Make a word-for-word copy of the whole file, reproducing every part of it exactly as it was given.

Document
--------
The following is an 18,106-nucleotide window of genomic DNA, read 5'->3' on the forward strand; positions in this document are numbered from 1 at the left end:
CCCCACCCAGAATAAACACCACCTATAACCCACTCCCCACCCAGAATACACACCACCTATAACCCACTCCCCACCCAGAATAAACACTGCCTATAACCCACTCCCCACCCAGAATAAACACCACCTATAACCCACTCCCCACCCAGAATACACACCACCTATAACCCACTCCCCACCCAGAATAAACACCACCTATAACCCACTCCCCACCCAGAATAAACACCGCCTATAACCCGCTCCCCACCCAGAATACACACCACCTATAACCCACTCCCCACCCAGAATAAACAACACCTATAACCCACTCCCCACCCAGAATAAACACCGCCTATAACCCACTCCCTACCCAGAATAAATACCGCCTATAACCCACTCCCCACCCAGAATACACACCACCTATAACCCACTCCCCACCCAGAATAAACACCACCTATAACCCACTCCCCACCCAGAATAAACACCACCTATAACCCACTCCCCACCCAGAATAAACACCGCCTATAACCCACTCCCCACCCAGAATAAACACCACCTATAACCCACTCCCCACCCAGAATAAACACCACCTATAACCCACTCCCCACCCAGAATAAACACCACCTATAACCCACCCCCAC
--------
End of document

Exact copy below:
The following is an 18,106-nucleotide window of genomic DNA, read 5'->3' on the forward strand; positions in this document are numbered from 1 at the left end:
CCCCACCCAGAATAAACACCACCTATAACCCACTCCCCACCCAGAATACACACCACCTATAACCCACTCCCCACCCAGAATAAACACTGCCTATAACCCACTCCCCACCCAGAATAAACACCACCTATAACCCACTCCCCACCCAGAATACACACCACCTATAACCCACTCCCCACCCAGAATAAACACCACCTATAACCCACTCCCCACCCAGAATAAACACCGCCTATAACCCGCTCCCCACCCAGAATACACACCACCTATAACCCACTCCCCACCCAGAATAAACAACACCTATAACCCACTCCCCACCCAGAATAAACACCGCCTATAACCCACTCCCTACCCAGAATAAATACCGCCTATAACCCACTCCCCACCCAGAATACACACCACCTATAACCCACTCCCCACCCAGAATAAACACCACCTATAACCCACTCCCCACCCAGAATAAACACCACCTATAACCCACTCCCCACCCAGAATAAACACCGCCTATAACCCACTCCCCACCCAGAATAAACACCACCTATAACCCACTCCCCACCCAGAATAAACACCACCTATAACCCACTCCCCACCCAGAATAAACACCACCTATAACCCACCCCCAC